In the five years I’ve been writing music reviews, I’ve put a lot of thought into my role as a critic. Should I be a tireless champion of the music I love? Should I be a curmudgeonly crank who yells about everything that’s wrong with modern music? I think, like most things in life, the answer lies somewhere in the middle. Since the genesis of file sharing, music fans have been given access to an overwhelming amount of music that is impossible to wade through alone. I see the majority of my job as wading through the bullshit and putting little warning signs or gold stars on each album I encounter. I’m not arrogant enough to believe that my opinion on any one band is the only one that matters. Some bands are going to aim for a sound that I don’t care for and when I come across a band like that, I try to imagine the type of music fan they’re hoping to reach and talk about the band in a way that will pique that kind of person’s interest. In a review, I’ll discuss the strengths and weaknesses of the group and how well I feel they managed to convey the feelings and sounds presented. If you’re wondering why I opened with this self-centred pre-amble, it’s because The Crockford Files by Crawl is a terrible record.
Crawl is a Toronto-based hard rock outfit steeped in nostalgia. Bands just like them have been played on alternative rock stations for at least twenty years and even at the height of their popularity, bands like Creed, Nickelback, and Saliva were panned and maligned by critics. The problem isn’t that Crawl can’t play their instruments or write songs, I just can’t imagine or want to believe that in 2016 there is anyone other than the band’s members who still wants to hear this style of music.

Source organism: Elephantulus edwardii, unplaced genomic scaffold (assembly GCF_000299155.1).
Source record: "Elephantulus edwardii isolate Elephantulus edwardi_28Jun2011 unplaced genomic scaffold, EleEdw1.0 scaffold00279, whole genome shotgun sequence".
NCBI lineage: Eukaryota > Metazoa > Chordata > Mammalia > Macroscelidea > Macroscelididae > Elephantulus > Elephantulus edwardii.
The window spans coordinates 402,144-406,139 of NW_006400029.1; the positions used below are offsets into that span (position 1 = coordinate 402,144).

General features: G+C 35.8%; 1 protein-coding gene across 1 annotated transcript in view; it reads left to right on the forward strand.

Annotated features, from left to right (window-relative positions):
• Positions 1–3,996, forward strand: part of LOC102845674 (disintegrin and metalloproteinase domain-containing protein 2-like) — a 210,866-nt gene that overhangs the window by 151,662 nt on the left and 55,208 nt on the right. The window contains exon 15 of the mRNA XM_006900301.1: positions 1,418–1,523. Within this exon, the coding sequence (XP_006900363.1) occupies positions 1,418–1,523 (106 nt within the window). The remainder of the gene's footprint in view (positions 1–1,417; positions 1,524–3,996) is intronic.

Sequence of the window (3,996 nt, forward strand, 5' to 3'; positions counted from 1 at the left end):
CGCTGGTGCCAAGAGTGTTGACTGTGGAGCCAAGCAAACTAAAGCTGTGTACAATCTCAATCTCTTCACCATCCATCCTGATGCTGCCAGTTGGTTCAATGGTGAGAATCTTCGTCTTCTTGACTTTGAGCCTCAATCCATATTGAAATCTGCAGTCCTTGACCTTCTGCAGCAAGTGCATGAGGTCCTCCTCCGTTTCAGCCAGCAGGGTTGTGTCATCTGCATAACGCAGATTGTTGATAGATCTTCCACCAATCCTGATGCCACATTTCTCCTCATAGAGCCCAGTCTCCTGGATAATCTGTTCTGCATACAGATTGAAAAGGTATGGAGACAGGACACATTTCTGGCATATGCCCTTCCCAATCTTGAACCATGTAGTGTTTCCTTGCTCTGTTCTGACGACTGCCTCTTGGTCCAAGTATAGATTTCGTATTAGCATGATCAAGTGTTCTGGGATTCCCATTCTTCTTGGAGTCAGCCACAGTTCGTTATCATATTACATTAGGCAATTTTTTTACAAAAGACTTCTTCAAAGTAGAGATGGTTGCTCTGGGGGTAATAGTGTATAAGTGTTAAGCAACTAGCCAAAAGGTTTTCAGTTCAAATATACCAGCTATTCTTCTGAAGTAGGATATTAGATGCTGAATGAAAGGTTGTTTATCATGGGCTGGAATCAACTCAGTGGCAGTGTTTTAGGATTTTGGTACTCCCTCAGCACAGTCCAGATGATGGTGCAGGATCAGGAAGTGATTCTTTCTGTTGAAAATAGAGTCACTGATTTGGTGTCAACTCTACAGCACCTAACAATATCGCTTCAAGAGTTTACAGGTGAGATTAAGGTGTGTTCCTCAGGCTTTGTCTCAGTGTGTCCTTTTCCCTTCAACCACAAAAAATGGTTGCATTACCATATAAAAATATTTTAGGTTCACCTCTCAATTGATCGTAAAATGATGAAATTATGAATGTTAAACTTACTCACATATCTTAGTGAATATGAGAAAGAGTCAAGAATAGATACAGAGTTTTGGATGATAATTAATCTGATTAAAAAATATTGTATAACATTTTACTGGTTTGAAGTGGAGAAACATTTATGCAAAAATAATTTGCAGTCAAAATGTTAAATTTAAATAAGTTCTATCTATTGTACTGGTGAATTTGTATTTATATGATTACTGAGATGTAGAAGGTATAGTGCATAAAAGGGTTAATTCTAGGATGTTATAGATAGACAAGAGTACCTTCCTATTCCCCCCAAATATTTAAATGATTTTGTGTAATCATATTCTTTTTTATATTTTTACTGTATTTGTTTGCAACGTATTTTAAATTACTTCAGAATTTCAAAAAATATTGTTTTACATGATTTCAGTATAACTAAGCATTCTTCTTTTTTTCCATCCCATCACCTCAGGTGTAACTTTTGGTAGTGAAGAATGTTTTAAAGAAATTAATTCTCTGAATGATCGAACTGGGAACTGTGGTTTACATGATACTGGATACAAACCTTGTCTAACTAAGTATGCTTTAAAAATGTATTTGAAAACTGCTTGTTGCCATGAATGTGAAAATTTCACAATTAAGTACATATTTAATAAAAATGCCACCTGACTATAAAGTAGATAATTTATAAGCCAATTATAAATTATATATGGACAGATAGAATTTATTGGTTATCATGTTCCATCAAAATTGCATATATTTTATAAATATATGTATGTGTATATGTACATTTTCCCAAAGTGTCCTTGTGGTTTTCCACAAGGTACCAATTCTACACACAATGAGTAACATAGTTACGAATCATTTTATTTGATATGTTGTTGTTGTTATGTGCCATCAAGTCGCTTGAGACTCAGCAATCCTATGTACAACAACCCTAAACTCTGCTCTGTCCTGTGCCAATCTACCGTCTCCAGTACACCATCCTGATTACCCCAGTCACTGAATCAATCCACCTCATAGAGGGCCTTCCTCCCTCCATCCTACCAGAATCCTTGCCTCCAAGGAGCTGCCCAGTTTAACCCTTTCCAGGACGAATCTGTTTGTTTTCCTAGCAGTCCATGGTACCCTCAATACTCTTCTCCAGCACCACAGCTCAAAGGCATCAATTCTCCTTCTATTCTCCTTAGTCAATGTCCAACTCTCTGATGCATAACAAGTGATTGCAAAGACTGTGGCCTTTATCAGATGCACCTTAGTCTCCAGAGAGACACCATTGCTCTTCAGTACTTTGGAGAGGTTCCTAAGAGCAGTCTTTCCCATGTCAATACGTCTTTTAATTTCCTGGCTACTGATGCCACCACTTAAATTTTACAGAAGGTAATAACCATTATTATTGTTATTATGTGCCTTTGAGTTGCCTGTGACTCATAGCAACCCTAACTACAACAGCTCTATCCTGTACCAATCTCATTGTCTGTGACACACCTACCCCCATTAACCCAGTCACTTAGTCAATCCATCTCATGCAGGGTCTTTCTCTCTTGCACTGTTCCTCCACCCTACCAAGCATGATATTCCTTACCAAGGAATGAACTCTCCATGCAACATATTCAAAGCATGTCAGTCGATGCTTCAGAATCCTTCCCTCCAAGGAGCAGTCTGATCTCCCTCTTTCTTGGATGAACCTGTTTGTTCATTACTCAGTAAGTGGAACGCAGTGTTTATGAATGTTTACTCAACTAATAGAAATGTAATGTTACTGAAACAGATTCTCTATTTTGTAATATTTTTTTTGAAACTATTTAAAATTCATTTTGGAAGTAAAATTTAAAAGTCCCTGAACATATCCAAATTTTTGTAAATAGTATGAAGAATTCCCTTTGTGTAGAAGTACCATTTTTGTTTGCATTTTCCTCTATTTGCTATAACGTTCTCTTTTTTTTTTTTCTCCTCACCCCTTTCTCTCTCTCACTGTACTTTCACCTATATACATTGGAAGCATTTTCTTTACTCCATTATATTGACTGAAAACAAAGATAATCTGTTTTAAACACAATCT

To be fair, whenever the songs on The Crockford Files enter an instrumental break my loathing lessens. Sure, the guitar and bass tones on each song are the same and dated as hell, but the instrumentation is tight, and they know how to write groovy riffs with matching drums. The EP’s biggest problems arise whenever the lead singer opens his mouth.
His typical alt-rock warble sounds like a mix of Josey Scott, Chad Kroeger, and James Hetfield with the occasional operatic flourish pioneered by Bruce Dickinson. This cheesy, metal-tinted, post-grunge nightmare of a mix could have been saved by exceptionally thoughtful or poetic lyrics, but, unfortunately, the album disappoints there as well. In the blandly titled “Dead,” the way the lead singer aggressively speaks the line, “Your tortured heart is dead,” was unbelievably corny. Might I add that the lyric in question is from a song that opens with the line, “In the season of the witch,” and features the line, “your brand of evil I have never seen before.”
Nothing about The Crockford Files feels relevant or interesting in today’s modern rock scene. Given that I have yet to meet anyone who looks wistfully back on the era which this band draws so much inspiration from, I can honestly say that the world doesn’t need more groups like Crawl. Even fans of heavy, metal-based, jock-rock should skip this record and simply forget that it exists.
Written by Brian Charles Clarke
*edited by Danielle Kenedy